We’ve said it before and some things, due to the urgency, are just worth repeating. Ransomware is growing and evolving around the world. This past week three hospitals in Ontario had a major ransomware outage. The malicious software malware called “Ryuk“, which looks to have first appeared back in 2018, caused a wide range system outage. The malware has the ability to encrypt network drives and systems; possibly disabling system restores and deleting shadow backup copies. The malware, created by the criminals, normally force the victim to pay a ransom to unlock files. The impact of an attack can be extensive. System failures could occur with email, software, network files and health records, causing massive delays and cancellations of appointments for patients. In addition to Ontario ransomware recently infected systems in Alabama.
Medical offices and hospitals are often the main target of these types of attacks. Criminals prefer these attacks because of the critical nature of patient medical records and data. Back in 2017 we talked about ransomware and the threat to the Healthcare industry.
“Ransomware is malicious software that locks and encrypts your computer or computer files, demanding payment to get them back. It could affect all programs and files. Recently in news ransomware attacks took place at Norfork General Hospital in Simcoe, Presbyterian Medical in L.A and the Ottawa General Hospital. Specifically, in local news, at the Ottawa General Hospital various computers were hit with ransomware; encrypting information and making the data totally inaccessible to medical staff, without payment to criminals.” (2017, May 13).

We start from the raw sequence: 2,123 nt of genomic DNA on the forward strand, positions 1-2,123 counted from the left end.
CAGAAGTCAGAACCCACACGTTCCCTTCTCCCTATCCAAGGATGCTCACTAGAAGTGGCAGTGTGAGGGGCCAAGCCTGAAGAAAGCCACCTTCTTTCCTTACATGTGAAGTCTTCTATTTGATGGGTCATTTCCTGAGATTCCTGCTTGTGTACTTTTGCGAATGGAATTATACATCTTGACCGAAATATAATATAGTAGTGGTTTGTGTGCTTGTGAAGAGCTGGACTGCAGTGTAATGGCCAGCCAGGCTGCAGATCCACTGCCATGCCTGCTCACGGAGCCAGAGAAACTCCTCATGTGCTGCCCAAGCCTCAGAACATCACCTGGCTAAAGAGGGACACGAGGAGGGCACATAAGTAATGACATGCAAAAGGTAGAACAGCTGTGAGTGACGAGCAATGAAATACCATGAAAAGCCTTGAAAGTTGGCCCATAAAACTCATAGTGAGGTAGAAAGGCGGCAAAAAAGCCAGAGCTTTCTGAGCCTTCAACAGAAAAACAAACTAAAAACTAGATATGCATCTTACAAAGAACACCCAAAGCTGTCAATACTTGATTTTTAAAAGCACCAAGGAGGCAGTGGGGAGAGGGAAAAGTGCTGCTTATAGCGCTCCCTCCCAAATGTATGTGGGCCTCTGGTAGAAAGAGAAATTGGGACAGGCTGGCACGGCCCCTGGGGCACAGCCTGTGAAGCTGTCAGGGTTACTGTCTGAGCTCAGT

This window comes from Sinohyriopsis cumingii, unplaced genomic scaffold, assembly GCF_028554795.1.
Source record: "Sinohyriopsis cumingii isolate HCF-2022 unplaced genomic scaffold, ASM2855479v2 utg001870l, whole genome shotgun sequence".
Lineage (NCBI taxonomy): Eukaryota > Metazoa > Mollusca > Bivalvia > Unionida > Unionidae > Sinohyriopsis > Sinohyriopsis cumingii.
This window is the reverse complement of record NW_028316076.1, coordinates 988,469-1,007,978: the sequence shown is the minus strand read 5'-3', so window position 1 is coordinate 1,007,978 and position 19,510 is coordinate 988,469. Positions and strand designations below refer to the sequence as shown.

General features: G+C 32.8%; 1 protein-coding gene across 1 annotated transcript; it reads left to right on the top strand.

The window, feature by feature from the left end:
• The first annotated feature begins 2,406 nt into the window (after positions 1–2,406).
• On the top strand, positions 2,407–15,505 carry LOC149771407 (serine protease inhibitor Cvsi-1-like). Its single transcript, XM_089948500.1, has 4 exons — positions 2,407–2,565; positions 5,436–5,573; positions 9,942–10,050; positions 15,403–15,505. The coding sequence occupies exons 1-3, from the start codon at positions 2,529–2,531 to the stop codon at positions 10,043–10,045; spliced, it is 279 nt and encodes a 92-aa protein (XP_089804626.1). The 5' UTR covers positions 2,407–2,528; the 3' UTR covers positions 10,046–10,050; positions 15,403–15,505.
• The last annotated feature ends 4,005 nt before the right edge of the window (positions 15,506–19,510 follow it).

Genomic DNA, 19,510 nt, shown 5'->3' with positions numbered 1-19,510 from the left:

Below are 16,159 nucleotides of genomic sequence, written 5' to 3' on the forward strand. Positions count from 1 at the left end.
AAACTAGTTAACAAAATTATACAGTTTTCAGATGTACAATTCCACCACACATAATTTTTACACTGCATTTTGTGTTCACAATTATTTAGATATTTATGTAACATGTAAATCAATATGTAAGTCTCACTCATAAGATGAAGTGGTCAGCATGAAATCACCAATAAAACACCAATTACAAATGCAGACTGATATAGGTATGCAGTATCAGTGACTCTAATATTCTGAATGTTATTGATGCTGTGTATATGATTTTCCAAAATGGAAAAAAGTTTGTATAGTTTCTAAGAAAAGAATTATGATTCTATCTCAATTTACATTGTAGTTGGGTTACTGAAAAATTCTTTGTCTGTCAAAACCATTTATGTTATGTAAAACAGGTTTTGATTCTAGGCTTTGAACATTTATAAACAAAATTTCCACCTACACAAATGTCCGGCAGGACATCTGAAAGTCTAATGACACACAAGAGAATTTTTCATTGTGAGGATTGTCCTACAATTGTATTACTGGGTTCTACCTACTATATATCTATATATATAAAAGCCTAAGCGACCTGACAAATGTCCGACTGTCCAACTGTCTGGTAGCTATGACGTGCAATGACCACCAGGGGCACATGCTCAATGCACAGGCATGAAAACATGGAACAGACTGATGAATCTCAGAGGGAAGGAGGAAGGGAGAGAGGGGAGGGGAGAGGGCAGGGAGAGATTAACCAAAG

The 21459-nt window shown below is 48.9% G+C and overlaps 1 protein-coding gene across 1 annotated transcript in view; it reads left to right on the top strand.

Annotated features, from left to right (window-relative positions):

Remember police and law enforcement will never encourage victims to pay the ransom. Doing so may only encourage criminals to do it again.
Ransomware is difficult to fight, but you can follow best practices to keep yourself as safe as possible from attacks.
- Train your employees and keep them informed about phishing attacks
- Make sure your antivirus and malware protection is up to date
- Keep your network and Operating System patches updated
- Make sure you have a firewall and proper intrusion detection
- Secure your passwords
- Backup your data both locally and offsite
- Limit Internet access to internal systems
There is so much more you can do, but the list above is a start. As mentioned before the possible ramifications of lost data is (1) no ability to track accounts receivables, (2) no cash flow the following month, (3) no schedule or patient data records. If you need information on protecting your EMR or medical software email us at firstname.lastname@example.org.